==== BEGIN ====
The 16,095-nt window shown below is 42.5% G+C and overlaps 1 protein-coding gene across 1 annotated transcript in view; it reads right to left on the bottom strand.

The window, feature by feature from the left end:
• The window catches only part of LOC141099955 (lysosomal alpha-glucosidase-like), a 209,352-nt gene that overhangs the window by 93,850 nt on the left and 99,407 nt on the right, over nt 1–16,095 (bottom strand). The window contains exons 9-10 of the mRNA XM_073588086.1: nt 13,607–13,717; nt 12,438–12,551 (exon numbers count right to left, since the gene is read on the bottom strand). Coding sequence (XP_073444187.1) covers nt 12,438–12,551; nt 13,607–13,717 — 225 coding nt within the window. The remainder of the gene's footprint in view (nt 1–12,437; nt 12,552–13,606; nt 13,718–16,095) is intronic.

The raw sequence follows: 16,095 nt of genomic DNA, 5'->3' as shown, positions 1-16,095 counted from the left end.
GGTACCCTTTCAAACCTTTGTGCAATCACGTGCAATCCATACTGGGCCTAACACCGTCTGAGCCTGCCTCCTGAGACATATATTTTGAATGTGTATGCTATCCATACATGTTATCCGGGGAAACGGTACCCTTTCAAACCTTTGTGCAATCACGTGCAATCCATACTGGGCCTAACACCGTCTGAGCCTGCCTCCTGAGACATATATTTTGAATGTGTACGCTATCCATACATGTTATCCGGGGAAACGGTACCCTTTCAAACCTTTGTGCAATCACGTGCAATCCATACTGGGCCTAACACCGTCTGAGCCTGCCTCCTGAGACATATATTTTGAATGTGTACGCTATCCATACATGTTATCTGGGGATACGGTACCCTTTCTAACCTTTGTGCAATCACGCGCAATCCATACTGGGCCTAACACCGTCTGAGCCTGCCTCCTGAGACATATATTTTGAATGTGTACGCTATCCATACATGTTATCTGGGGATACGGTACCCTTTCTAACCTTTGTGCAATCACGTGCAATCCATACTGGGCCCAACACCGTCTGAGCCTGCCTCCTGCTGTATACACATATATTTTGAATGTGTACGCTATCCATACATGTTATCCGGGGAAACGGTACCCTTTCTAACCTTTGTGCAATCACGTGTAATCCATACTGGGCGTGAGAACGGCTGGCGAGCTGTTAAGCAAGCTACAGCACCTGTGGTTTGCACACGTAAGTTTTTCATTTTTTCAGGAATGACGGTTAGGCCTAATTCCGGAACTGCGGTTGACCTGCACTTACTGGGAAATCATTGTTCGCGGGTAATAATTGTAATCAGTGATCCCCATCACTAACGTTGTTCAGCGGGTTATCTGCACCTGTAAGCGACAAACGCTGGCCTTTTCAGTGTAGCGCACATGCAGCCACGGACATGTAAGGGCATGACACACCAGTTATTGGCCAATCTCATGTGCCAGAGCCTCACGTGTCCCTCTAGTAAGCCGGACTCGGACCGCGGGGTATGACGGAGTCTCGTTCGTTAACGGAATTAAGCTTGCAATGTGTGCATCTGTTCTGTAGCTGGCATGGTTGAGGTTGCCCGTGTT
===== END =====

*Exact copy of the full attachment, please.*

The 16,095-nt window shown below is 42.5% G+C and overlaps 1 protein-coding gene across 1 annotated transcript in view; it reads right to left on the bottom strand.

The window, feature by feature from the left end:
• The window catches only part of LOC141099955 (lysosomal alpha-glucosidase-like), a 209,352-nt gene that overhangs the window by 93,850 nt on the left and 99,407 nt on the right, over nt 1–16,095 (bottom strand). The window contains exons 9-10 of the mRNA XM_073588086.1: nt 13,607–13,717; nt 12,438–12,551 (exon numbers count right to left, since the gene is read on the bottom strand). Coding sequence (XP_073444187.1) covers nt 12,438–12,551; nt 13,607–13,717 — 225 coding nt within the window. The remainder of the gene's footprint in view (nt 1–12,437; nt 12,552–13,606; nt 13,718–16,095) is intronic.

The raw sequence follows: 16,095 nt of genomic DNA, 5'->3' as shown, positions 1-16,095 counted from the left end.
GGTACCCTTTCAAACCTTTGTGCAATCACGTGCAATCCATACTGGGCCTAACACCGTCTGAGCCTGCCTCCTGAGACATATATTTTGAATGTGTATGCTATCCATACATGTTATCCGGGGAAACGGTACCCTTTCAAACCTTTGTGCAATCACGTGCAATCCATACTGGGCCTAACACCGTCTGAGCCTGCCTCCTGAGACATATATTTTGAATGTGTACGCTATCCATACATGTTATCCGGGGAAACGGTACCCTTTCAAACCTTTGTGCAATCACGTGCAATCCATACTGGGCCTAACACCGTCTGAGCCTGCCTCCTGAGACATATATTTTGAATGTGTACGCTATCCATACATGTTATCTGGGGATACGGTACCCTTTCTAACCTTTGTGCAATCACGCGCAATCCATACTGGGCCTAACACCGTCTGAGCCTGCCTCCTGAGACATATATTTTGAATGTGTACGCTATCCATACATGTTATCTGGGGATACGGTACCCTTTCTAACCTTTGTGCAATCACGTGCAATCCATACTGGGCCCAACACCGTCTGAGCCTGCCTCCTGCTGTATACACATATATTTTGAATGTGTACGCTATCCATACATGTTATCCGGGGAAACGGTACCCTTTCTAACCTTTGTGCAATCACGTGTAATCCATACTGGGCGTGAGAACGGCTGGCGAGCTGTTAAGCAAGCTACAGCACCTGTGGTTTGCACACGTAAGTTTTTCATTTTTTCAGGAATGACGGTTAGGCCTAATTCCGGAACTGCGGTTGACCTGCACTTACTGGGAAATCATTGTTCGCGGGTAATAATTGTAATCAGTGATCCCCATCACTAACGTTGTTCAGCGGGTTATCTGCACCTGTAAGCGACAAACGCTGGCCTTTTCAGTGTAGCGCACATGCAGCCACGGACATGTAAGGGCATGACACACCAGTTATTGGCCAATCTCATGTGCCAGAGCCTCACGTGTCCCTCTAGTAAGCCGGACTCGGACCGCGGGGTATGACGGAGTCTCGTTCGTTAACGGAATTAAGCTTGCAATGTGTGCATCTGTTCTGTAGCTGGCATGGTTGAGGTTGCCCGTGTT